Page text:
And yet the US regularly sees outbreaks of vaccine-preventable diseases. It saw more than 1,200 measles cases just last year — the biggest number in three decades.

Researchers have directly connected those outbreaks to misinformation spread by a growing movement of people who believe in debunked theories, including one that suggests vaccines can cause autism.

Public health officials worry that the anti-vaccination movement, which already made inroads with the anti-lockdown protesters, may now be targeting communities of colour.

Dr Fauci said it was "of great concern" to him.

"If there's anyone you want to get vaccinated, and anyone for whom vaccination would be most beneficial, it would be for the people [anti-vaccination activists] who are trying to influence not to get vaccinated," he said.

As the COVID vaccine trials were roaring ahead this summer, a prominent anti-vaccination organisation known as the Children's Health Defense Fund planned a forum in the historically black neighbourhood of Harlem, New York.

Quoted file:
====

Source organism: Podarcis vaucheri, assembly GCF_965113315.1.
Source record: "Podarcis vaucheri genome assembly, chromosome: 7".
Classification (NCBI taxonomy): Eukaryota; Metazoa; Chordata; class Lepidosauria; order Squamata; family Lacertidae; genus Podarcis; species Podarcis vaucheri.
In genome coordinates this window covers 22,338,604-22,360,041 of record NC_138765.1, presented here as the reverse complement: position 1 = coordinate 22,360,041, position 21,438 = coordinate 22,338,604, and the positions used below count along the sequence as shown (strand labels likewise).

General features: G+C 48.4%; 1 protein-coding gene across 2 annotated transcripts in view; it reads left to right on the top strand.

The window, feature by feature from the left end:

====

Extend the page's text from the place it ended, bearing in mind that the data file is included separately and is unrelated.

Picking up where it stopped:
They invited a high-profile black civil rights leader, the Reverend Al Sharpton, to headline the event.

Reverend Sharpton originally accepted, but later backed out. His spokesperson said that "both sides of this argument need to be presented and heard".

In California, the Children's Health Defense Fund likened a campaign they led against a new vaccine bill to the fight for racial justice.

Overwhelmingly white crowds walked through the state capitol singing the civil rights anthem We Shall Overcame.

They chanted: "No segregation, no discrimination, yes on education for all".